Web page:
It’s one of the reasons why the Pharisees - men like the one coming to John the Baptist’s disciples - devised all these extra regulations about purification, just so they could be sure they had done enough.

But what John the Baptist makes clear is that none of these cleansing rituals, or any other religious ritual, can give you the verdict, the inner cleansing and inner security you’re searching for. Because none of them are permanent: whether it’s John’s baptism, or water for washing at a wedding, or animals for sacrifice in the temple, they’re all pointing to Jesus and find their fulfilment in him.

But, of course, you might hear all that - especially if you’re not particularly religious - and think, ‘I do not live with this need to have God's approval!’ Sure. But whose approval are you after?

The Success Route
And something about this debate with the Jewish man bothers John’s disciples. Verse 26: “Rabbi, he who was with you across the Jordan [that’s Jesus], to whom you bore witness - look, he is baptising and all are going to him.”

And maybe the man had pointed that out to them - ‘look, it’s not just you who are baptising. This guy Jesus is as well, and you are clearly losing followers to him.’ Now if you were being charitable, you could take their comments to John as being positive - ‘hey John, isn’t it wonderful, this guy who you plugged, who you promoted, is drawing the crowds away from us to himself. That’s such a great thing.’

But that’s almost certainly not what they’re saying. It’s that Jesus’ crowds are growing and John’s are shrinking. And with it, so is their prestige, their standing. And that’s unfair, because ‘he’s only doing well because you, John, promoted him. And you sent people his way, so he should return the favour.’

And they’re annoyed, even bitter. Because as Jesus’ stock rises, theirs falls. And when John was the one drawing the crowds, when he was talk of the town, and the up and coming star, to be his disciple was to be someone. But when your man is yesterday’s man, there’s not quite the same kudos, is there? No-one looks at you quite the same way anymore.

Now, imagine you have a start-up, and so does a friend. And his flourishes, and the investors start coming in, but yours stalls. That hurts, doesn’t it? And not just because yours doesn’t fly - it’s because yours doesn’t fly and his does. And you can’t help looking sideways and comparing. And you feel worse because he’s doing better.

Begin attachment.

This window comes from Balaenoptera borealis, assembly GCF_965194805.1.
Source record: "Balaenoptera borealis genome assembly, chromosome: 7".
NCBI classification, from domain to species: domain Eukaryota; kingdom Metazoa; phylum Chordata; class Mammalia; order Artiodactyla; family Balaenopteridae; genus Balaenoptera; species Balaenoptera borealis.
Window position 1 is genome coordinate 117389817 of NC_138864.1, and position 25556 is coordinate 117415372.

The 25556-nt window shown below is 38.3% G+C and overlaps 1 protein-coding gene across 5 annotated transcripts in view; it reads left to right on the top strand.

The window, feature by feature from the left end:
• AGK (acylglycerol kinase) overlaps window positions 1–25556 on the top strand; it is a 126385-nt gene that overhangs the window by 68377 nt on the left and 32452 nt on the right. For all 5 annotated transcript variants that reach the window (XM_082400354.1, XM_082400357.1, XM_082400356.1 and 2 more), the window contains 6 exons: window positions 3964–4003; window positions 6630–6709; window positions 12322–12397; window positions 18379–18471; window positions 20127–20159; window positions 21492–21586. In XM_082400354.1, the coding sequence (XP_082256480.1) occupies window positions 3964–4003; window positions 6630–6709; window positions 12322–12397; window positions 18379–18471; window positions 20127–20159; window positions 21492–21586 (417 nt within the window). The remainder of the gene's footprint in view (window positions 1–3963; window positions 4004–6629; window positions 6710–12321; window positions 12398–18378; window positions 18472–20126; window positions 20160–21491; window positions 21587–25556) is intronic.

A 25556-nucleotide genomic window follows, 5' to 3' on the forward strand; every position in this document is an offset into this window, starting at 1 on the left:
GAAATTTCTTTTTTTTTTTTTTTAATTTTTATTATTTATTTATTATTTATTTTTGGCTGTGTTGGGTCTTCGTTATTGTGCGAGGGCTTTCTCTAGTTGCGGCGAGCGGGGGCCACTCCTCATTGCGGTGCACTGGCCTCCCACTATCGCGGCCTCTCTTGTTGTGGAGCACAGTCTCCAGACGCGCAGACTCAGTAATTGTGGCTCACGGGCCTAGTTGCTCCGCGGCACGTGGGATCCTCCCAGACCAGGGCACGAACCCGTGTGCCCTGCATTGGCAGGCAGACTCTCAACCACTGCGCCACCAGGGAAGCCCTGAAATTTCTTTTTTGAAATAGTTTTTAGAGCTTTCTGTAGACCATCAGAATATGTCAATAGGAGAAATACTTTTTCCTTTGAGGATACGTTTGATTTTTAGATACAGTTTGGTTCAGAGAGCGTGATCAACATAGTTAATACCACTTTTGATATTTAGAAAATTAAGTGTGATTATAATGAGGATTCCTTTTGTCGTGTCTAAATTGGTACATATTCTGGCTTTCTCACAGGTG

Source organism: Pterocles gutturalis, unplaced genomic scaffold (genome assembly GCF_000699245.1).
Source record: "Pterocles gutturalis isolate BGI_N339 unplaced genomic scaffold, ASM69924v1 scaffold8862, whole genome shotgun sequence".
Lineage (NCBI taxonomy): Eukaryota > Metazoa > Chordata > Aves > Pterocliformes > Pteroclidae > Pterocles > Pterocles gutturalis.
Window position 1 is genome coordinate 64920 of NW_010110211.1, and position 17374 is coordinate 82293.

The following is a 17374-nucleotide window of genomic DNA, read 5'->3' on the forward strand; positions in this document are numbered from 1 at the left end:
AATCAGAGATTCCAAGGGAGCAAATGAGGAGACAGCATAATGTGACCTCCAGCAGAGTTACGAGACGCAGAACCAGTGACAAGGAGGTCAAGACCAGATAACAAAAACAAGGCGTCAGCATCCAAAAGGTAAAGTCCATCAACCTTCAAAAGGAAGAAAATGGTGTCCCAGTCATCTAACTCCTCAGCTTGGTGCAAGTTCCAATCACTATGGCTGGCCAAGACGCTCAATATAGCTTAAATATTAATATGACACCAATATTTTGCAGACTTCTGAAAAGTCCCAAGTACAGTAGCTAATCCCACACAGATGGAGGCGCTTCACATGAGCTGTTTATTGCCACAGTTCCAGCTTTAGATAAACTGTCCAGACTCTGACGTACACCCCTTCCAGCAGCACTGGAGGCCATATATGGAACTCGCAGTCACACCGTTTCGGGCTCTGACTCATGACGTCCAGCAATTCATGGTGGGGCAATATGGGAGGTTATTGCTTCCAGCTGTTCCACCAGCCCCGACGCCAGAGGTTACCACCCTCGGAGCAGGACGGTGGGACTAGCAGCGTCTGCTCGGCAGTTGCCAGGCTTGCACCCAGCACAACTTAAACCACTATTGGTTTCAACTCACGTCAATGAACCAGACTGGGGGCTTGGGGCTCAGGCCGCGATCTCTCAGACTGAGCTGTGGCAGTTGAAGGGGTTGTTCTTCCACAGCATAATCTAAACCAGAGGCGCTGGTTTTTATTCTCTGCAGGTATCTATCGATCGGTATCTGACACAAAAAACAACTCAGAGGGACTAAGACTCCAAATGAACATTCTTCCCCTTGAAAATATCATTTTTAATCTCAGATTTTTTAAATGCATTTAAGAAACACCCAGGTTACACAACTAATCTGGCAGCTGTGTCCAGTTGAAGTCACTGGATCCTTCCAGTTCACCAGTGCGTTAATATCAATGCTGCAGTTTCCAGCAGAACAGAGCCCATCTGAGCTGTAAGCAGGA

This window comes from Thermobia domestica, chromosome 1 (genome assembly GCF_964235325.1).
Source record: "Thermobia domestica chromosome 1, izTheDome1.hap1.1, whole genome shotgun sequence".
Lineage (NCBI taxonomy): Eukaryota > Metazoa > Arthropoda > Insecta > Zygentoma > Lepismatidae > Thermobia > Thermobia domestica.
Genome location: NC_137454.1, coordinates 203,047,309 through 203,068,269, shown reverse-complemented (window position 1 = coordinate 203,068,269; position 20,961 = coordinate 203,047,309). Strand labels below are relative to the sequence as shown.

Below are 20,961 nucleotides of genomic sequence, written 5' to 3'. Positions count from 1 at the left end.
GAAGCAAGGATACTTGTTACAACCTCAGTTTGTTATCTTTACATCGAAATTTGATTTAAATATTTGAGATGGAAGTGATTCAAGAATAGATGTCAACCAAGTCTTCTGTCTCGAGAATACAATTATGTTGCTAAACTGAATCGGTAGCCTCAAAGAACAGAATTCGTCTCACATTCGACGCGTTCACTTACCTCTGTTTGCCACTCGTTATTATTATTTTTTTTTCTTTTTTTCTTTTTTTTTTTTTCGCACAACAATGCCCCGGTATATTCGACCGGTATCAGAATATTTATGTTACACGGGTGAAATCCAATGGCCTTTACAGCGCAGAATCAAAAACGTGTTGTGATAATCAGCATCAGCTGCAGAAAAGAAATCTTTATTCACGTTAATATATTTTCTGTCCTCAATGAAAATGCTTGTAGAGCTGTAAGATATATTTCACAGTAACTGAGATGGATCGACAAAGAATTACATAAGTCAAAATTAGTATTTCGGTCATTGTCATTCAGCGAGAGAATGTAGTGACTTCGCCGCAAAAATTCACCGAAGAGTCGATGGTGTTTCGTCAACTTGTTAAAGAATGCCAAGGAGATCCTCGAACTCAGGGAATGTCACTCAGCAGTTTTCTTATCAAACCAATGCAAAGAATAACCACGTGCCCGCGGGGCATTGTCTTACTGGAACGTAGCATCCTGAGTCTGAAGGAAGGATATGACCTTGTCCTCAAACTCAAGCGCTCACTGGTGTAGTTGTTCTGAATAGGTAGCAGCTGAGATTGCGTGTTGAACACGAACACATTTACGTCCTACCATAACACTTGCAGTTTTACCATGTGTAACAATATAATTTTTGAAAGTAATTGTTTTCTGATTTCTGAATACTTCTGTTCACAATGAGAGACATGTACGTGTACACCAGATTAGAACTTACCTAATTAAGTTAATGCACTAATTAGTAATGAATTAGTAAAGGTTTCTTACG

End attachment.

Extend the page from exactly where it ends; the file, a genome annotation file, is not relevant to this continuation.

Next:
Or think about your kids. And you feel good about your kids, until you have coffee with or get the Christmas newsletter of your friend and hear all the amazing things her kids are doing, and suddenly, you don’t feel quite so good about your own.

Or think of your end of year bonus, if you get one. Last year, I was talking to a friend, who earns a lot, and when he told me how much his bonus was, I was gobsmacked. You get that in addition to your salary? It was a staggering sum. But it left him feeling undervalued, hurt and angry. Why? Because it wasn’t as big as his colleagues’. And my friend realised, it wasn’t just the money - it was the money in comparison to others. It was the money and what it said about how his colleagues valued him.

Needless to say, he made sure he was appointed to the rewards and remunerations committee for this year’s bonus.

And so whether it’s John’s disciples, or you and me, how we feel about ourselves can rise or fall on our success. But that success is frequently comparative. And that’s what makes us fragile, because we have no control over how others are doing.

Two weeks ago I sprained my ankle while running. And I don’t think I was ever aware of my ankle before that. I mean, you do not spend your day admiring your ankles, do you? But when it’s hurting, you notice it all the time.

But the same is true with our ego - you don’t notice it until it’s hurting, until it’s taken a hit. And the egos of John’s disciples - their sense of worth and value - of whether they’re doing ok or not - has taken one. And because their sense of worth is built on success, and what others think of them, and because that’s comparative, they resent the success of Jesus, because of what they think, feel, it says about them. They’re fragile.

You see, if how good you feel about yourself is based on you being on top, then your whole identity takes a hit when your success falters. If it’s based on what others think of you - on them thinking you’re the best - how can you cope when they pass you by because suddenly there’s someone more dynamic, more talented, or more pretty, who’s come along?